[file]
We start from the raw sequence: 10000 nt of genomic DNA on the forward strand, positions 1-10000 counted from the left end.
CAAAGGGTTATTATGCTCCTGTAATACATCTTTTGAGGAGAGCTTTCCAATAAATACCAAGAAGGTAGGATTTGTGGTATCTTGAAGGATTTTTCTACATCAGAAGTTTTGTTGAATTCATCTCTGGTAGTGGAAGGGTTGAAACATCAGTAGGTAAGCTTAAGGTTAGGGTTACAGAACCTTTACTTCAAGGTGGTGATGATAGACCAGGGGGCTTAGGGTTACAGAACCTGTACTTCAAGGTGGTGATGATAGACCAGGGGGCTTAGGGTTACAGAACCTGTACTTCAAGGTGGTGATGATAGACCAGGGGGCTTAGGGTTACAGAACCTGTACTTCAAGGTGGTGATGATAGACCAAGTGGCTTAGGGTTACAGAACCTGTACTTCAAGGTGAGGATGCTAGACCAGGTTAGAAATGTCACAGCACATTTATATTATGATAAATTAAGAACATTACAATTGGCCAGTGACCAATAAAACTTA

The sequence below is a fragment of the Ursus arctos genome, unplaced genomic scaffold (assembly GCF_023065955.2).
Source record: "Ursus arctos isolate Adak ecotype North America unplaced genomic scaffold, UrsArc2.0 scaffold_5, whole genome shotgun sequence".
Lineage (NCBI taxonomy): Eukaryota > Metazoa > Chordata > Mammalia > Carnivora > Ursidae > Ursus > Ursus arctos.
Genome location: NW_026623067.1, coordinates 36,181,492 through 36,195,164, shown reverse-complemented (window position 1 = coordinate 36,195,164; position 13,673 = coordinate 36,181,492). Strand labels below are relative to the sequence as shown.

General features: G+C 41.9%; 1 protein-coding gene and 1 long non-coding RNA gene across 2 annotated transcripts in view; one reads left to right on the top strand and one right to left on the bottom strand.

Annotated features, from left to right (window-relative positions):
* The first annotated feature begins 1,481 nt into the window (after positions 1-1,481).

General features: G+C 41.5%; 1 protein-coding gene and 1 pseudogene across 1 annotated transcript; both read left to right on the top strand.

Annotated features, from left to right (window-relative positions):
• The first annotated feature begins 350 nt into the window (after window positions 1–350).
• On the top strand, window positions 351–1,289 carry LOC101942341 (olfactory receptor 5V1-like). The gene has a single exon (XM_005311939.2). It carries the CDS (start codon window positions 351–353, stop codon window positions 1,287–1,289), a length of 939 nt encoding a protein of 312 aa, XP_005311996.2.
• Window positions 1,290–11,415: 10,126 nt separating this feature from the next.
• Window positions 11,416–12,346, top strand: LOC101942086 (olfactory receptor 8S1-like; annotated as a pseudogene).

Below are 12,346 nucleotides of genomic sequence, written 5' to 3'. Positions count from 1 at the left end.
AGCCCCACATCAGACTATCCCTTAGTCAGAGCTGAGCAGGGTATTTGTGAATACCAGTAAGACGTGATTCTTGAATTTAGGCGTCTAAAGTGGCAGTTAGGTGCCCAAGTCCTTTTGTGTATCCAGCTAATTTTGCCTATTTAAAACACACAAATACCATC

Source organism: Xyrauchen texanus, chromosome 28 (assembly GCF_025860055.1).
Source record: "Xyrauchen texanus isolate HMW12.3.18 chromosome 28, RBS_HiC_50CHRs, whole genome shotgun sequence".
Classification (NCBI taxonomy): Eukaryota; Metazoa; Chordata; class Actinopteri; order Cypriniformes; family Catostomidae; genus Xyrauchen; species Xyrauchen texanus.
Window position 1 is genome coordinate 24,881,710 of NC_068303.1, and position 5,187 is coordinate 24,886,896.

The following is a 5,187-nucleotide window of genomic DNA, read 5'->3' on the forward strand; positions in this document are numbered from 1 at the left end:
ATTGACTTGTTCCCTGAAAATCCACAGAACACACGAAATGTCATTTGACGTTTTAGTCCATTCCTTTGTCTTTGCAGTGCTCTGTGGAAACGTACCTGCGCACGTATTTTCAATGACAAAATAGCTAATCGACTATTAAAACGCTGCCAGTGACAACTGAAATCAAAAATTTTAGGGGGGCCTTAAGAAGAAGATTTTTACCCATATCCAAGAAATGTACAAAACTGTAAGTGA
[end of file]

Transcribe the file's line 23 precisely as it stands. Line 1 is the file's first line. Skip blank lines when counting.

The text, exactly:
ATTGACTTGTTCCCTGAAAATCCACAGAACACACGAAATGTCATTTGACGTTTTAGTCCATTCCTTTGTCTTTGCAGTGCTCTGTGGAAACGTACCTGCGCACGTATTTTCAATGACAAAATAGCTAATCGACTATTAAAACGCTGCCAGTGACAACTGAAATCAAAAATTTTAGGGGGGCCTTAAGAAGAAGATTTTTACCCATATCCAAGAAATGTACAAAACTGTAAGTGA